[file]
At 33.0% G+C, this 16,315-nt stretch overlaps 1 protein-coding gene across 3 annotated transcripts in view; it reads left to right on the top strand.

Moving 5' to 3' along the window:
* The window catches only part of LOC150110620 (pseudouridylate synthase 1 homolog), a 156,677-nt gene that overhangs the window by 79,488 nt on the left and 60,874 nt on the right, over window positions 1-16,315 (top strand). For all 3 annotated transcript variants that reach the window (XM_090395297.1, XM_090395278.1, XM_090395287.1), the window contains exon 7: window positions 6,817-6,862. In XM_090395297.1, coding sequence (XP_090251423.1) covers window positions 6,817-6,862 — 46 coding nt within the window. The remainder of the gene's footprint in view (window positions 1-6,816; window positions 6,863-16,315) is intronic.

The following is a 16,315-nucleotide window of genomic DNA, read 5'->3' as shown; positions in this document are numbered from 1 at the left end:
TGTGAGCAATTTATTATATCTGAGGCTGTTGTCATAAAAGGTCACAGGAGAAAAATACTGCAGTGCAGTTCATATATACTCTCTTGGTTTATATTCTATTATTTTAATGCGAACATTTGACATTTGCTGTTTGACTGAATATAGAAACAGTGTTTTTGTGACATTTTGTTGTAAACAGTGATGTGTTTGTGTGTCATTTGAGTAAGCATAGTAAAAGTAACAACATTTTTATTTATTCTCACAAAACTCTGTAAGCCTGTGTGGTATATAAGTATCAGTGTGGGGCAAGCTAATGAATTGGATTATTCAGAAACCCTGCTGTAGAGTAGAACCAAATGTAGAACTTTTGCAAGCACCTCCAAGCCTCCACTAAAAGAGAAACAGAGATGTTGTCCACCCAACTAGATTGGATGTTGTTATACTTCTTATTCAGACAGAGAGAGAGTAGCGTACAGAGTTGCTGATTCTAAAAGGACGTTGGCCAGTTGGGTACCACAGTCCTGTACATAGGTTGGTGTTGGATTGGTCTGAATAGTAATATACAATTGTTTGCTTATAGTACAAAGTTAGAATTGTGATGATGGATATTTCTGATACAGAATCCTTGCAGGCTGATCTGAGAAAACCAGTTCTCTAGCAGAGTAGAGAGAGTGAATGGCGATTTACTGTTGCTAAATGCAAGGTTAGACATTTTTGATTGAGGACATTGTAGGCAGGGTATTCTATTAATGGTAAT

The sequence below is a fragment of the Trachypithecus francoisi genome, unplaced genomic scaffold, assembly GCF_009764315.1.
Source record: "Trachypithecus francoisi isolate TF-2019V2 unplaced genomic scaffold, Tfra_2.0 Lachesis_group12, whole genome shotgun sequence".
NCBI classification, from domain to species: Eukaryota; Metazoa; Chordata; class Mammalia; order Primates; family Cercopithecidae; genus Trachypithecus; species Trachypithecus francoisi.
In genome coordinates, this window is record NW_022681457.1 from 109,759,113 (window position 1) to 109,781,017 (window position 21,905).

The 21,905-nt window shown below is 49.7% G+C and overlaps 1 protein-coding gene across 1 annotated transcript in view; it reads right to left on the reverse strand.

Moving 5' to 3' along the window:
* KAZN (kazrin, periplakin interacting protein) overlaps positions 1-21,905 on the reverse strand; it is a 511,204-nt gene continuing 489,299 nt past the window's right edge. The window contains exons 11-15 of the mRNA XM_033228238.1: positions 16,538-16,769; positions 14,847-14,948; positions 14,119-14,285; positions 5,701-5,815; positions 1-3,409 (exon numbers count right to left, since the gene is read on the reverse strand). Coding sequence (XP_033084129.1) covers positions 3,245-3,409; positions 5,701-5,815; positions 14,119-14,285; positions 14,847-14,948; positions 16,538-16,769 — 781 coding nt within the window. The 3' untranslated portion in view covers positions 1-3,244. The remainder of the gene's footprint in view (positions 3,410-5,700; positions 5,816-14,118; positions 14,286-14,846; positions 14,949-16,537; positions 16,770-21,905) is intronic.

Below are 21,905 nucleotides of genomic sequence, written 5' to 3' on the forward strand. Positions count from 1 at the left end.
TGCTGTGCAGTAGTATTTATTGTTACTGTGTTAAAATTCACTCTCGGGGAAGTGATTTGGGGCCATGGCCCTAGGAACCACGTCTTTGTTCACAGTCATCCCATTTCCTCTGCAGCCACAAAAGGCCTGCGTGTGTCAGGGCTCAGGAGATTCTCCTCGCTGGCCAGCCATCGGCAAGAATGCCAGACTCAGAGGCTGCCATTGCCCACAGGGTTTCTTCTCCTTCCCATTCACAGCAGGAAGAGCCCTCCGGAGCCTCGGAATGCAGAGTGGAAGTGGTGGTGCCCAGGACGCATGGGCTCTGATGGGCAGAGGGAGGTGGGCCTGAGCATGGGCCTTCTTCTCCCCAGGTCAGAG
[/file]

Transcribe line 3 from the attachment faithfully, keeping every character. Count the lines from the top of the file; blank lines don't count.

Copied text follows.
* The window catches only part of LOC150110620 (pseudouridylate synthase 1 homolog), a 156,677-nt gene that overhangs the window by 79,488 nt on the left and 60,874 nt on the right, over window positions 1-16,315 (top strand). For all 3 annotated transcript variants that reach the window (XM_090395297.1, XM_090395278.1, XM_090395287.1), the window contains exon 7: window positions 6,817-6,862. In XM_090395297.1, coding sequence (XP_090251423.1) covers window positions 6,817-6,862 — 46 coding nt within the window. The remainder of the gene's footprint in view (window positions 1-6,816; window positions 6,863-16,315) is intronic.